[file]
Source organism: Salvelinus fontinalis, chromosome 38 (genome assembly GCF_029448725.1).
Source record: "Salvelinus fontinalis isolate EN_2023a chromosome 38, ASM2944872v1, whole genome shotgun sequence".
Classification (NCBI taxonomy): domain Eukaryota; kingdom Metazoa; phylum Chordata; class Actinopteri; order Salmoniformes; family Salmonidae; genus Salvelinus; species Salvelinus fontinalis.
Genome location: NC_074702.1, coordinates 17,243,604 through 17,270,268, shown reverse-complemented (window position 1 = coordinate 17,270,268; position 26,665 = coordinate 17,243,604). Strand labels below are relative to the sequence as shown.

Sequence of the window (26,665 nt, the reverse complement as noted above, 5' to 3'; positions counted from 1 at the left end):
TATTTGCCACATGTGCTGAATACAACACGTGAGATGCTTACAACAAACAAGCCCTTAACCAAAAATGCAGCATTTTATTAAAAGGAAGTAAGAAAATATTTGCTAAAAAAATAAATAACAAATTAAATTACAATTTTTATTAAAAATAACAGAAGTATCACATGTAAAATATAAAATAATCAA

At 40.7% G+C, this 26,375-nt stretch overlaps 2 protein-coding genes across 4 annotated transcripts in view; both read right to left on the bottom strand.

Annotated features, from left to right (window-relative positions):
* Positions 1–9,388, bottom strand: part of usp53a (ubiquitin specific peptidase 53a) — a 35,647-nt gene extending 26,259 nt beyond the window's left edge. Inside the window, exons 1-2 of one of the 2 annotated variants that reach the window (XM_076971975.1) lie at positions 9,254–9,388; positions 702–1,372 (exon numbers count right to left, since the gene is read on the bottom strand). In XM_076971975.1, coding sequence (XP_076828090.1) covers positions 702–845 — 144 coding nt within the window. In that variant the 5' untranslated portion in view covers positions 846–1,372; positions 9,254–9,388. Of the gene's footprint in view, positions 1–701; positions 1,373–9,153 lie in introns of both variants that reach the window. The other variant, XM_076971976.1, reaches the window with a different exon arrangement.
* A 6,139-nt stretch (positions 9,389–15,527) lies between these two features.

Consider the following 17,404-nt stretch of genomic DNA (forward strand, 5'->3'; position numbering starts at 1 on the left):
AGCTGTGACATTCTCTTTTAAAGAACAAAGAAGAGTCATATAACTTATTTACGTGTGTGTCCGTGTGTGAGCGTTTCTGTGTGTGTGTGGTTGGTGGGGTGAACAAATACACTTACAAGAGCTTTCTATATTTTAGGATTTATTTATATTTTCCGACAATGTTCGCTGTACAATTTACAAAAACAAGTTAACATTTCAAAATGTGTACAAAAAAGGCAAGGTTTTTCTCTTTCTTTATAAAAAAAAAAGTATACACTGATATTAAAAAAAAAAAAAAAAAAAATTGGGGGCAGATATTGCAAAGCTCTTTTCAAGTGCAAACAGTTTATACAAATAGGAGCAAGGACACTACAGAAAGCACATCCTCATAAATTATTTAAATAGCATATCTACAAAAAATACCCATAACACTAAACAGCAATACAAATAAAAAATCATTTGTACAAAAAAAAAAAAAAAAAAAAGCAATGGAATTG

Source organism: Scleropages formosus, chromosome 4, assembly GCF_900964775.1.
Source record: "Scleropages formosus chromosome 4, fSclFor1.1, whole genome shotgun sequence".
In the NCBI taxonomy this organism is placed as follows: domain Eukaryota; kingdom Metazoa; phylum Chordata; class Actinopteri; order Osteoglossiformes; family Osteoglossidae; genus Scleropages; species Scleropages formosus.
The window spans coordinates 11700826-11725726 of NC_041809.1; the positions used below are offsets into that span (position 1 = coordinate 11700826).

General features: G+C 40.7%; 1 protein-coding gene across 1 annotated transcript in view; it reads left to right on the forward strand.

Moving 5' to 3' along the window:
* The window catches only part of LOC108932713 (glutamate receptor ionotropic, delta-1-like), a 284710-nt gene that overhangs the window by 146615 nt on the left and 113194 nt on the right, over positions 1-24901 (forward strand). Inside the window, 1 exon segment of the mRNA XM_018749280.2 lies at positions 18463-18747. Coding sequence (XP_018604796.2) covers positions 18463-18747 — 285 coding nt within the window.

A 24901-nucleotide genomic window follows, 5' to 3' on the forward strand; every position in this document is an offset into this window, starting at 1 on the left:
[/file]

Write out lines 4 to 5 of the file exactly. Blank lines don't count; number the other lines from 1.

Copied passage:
Genome location: NC_074702.1, coordinates 17,243,604 through 17,270,268, shown reverse-complemented (window position 1 = coordinate 17,270,268; position 26,665 = coordinate 17,243,604). Strand labels below are relative to the sequence as shown.

Sequence of the window (26,665 nt, the reverse complement as noted above, 5' to 3'; positions counted from 1 at the left end):